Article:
• The Haymarket Square Incident, May 1886 — “the initial deadly violence came from the unions.”
  • 1905 The Assassination of former Idaho Governor Frank Steunenberg — By a professional hit man, SIX years after Steunenberg, a Democrat, supposedly “betrayed” labor by declaring martial law after “250 striking union miners seized a train in Burke, Idaho and drove it to the site of a mill for the Bunker Hill mine. There, the union miners set off three thousand pounds of dynamite, destroying the mill. Two men were killed, one of them a non-union miner, another a union man accidentally shot by other union miners.” A jury acquitted the assassins. President Theodore Roosevelt believed that it was a result of intimidation.
  • Pittston Coal strike April 5, 1989 to February 20, 1990 — “This long strike was declared by none other than Richard Trumka, who back then was the president of the United Mine Workers. … (a judge declared that ‘the evidence shows beyond any shadow of a doubt that violent activities are being organized, orchestrated and encouraged by the leadership of this union.’”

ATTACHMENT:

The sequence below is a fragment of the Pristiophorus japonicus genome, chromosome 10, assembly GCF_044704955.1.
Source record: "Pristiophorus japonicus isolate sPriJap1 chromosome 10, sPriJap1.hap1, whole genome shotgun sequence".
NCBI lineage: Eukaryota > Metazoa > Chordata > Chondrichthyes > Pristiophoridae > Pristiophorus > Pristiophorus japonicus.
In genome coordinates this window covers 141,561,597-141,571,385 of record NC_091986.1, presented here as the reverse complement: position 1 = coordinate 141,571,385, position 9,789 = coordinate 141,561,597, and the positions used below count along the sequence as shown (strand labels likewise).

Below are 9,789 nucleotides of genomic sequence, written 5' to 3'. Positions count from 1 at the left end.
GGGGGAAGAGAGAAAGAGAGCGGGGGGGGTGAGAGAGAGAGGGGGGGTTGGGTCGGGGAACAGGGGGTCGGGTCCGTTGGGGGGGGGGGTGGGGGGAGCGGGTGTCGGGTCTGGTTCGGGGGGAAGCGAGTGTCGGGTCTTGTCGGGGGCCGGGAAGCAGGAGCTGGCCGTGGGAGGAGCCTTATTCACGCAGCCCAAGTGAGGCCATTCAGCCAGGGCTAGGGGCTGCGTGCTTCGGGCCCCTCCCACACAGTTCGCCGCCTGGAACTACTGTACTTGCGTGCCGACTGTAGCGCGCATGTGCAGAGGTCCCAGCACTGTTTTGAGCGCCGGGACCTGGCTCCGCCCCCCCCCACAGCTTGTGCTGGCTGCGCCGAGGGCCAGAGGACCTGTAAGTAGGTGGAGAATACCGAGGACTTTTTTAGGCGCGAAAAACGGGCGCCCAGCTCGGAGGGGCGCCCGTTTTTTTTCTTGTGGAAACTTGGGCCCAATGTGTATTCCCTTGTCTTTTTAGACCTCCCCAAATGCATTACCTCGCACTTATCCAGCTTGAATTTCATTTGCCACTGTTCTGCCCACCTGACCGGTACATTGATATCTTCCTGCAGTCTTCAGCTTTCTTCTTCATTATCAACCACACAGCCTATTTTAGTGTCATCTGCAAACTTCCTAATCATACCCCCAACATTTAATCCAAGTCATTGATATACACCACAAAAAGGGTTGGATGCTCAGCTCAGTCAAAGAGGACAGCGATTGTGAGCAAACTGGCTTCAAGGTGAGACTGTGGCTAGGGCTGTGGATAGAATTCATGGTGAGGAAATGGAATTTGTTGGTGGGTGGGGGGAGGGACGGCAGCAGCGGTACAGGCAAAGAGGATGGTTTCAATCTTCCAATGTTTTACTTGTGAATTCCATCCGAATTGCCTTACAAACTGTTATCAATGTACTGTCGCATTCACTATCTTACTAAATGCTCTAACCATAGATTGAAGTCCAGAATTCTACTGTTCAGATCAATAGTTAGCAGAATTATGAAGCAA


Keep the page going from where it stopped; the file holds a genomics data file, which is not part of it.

• NY Daily News Strike, October 25th 1990 — “Delivery trucks have been bombed and torched, and their drivers have been beaten.”
  • “The assault of Kenneth Gladney was the first act of violence at any tea party rally and there were others, none of which were initiated by the Tea Party itself. Unions spent much of the remainder of the Obamacare hearings showing up at rallies and intimidating people who disagreed with socialized medicine.”
  • The Murder of Eddie York — “As head of the United Mine Workers, (current AFL-CIO head Richard) Trumka ordered a nationwide strike against Peabody Coal in 1993. On July 22, a non-union worker, Eddie York, was shot in the back of the head and killed as he attempted to pass striking coal workers. Picketers continued to throw rocks after York was shot, preventing his would-be rescuers from assisting.”

My impression is that this list is very incomplete. Trumka is responsible for a lot of it.